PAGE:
Understanding Array Pass-by-Value and Pass-by-Reference in Java

In the realm of Java programming, the concepts of pass-by-value and pass-by-reference are fundamental to understanding how data is handled when passed to methods. These concepts are often a source of confusion, particularly when dealing with arrays.

In this article, we will explore how arrays work in Java, looking closely at pass-by-value and pass-by-reference. By using the example below, we’ll make it easier to understand how these concepts affect working with arrays.

public class ArrayPassingExample {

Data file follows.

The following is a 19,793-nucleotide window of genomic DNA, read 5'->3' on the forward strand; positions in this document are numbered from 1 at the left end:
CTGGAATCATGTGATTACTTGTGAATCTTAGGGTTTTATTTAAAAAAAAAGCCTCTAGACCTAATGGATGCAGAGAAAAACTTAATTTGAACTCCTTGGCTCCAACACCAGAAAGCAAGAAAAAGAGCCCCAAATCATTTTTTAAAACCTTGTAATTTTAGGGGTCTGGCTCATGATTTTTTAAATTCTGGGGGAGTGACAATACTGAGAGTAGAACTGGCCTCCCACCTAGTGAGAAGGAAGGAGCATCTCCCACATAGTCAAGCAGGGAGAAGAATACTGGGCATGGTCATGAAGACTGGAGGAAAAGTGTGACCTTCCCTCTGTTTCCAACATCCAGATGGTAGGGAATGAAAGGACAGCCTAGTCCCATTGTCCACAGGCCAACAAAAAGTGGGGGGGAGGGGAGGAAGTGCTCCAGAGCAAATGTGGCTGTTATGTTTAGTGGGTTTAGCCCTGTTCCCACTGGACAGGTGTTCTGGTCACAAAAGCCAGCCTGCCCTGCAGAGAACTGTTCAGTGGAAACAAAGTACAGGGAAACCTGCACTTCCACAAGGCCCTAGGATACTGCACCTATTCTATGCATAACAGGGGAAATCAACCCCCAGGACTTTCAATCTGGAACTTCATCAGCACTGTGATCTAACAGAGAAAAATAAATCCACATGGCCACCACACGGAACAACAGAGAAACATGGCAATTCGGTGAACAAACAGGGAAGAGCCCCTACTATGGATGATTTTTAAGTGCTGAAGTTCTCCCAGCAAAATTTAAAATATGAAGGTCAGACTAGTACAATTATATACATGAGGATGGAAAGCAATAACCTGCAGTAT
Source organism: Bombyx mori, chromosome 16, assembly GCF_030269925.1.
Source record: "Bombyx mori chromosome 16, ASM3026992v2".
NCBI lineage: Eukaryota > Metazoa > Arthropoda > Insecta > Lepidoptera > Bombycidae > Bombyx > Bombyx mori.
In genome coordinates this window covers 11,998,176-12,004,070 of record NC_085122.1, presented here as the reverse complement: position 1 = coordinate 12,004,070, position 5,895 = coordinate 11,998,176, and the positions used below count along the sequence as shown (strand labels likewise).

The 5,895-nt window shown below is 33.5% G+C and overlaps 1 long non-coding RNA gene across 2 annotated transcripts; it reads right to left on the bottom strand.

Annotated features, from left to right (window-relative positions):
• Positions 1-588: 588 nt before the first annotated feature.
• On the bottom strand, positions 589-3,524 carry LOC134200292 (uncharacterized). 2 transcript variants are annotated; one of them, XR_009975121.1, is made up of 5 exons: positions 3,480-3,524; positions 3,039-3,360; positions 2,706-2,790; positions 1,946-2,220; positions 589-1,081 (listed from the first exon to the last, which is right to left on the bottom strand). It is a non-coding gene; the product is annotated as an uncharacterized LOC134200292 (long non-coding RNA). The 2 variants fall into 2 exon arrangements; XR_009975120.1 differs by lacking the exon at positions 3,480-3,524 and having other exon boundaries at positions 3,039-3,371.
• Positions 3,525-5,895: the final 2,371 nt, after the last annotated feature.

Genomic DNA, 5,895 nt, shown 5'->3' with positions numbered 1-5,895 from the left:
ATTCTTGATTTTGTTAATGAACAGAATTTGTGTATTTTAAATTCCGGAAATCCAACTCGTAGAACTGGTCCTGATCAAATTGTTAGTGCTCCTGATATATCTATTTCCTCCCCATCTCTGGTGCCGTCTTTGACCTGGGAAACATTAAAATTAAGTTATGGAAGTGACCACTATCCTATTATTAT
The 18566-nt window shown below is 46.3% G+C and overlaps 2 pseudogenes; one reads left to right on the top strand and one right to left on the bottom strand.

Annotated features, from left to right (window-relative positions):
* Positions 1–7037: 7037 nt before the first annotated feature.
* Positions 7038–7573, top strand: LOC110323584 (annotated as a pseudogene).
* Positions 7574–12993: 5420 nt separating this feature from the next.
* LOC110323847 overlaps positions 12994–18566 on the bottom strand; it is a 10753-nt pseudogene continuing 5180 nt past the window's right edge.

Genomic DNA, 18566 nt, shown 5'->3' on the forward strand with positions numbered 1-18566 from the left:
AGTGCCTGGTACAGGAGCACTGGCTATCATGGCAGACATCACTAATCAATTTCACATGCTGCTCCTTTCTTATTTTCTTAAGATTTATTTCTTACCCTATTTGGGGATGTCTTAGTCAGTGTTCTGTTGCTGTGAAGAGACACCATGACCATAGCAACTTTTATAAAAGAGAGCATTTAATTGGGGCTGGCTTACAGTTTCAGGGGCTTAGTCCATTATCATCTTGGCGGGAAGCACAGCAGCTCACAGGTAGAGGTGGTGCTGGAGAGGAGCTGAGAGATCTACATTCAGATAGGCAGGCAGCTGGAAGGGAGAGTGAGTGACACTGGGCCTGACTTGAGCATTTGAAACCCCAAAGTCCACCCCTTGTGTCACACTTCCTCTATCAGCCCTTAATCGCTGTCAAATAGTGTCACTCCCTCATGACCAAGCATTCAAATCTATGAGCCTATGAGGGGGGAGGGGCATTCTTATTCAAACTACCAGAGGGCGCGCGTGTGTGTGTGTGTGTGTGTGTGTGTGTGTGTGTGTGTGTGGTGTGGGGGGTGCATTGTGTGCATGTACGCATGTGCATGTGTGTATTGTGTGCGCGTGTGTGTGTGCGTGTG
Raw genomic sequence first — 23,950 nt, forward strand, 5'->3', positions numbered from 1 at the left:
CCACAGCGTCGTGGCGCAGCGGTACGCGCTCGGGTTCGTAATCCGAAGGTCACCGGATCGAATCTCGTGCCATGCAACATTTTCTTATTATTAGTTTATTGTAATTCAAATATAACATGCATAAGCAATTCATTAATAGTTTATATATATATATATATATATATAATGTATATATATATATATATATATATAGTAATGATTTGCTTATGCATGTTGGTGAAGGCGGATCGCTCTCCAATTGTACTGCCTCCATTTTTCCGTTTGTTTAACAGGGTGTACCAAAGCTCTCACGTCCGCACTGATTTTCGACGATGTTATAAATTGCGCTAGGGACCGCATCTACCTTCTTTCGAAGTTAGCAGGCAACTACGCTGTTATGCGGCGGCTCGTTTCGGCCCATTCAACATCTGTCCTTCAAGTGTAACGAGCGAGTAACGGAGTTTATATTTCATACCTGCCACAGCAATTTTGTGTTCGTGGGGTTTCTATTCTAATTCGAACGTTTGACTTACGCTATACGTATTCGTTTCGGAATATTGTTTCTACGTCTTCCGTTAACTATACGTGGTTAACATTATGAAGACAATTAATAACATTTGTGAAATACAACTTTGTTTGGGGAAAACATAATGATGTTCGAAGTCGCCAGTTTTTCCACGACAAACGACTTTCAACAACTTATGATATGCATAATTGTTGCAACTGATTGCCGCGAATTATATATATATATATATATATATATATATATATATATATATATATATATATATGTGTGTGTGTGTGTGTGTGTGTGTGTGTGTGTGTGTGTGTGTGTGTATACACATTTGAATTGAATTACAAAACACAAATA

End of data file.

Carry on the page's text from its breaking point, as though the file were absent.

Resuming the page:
public static void main(String[] args) {
    int[] myArray = {1, 2, 3, 4, 5};

    // Passing the array by value
    System.out.println("After passing by value: " + arrayToString(myArray));

    // Passing the array by reference
    System.out.println("After passing by reference: " + arrayToString(myArray));

  public static void passArrayByValue(int[] arr) {
    // Modifying the array within the method
    for (int i = 0; i < arr.length; i++) {
      arr[i] *= 2;
    System.out.println("Inside passArrayByValue: " + arrayToString(arr));

  public static void passArrayByReference(int[] arr) {
    // Creating a new array and assigning it to the parameter
    arr = new int[] {10, 20, 30, 40, 50};
    System.out.println("Inside passArrayByReference: " + arrayToString(arr));

  public static String arrayToString(int[] arr) {
    StringBuilder result = new StringBuilder("[");
    for (int i = 0; i < arr.length; i++) {
      if (i < arr.length - 1) {
        result.append(", ");
    return result.toString();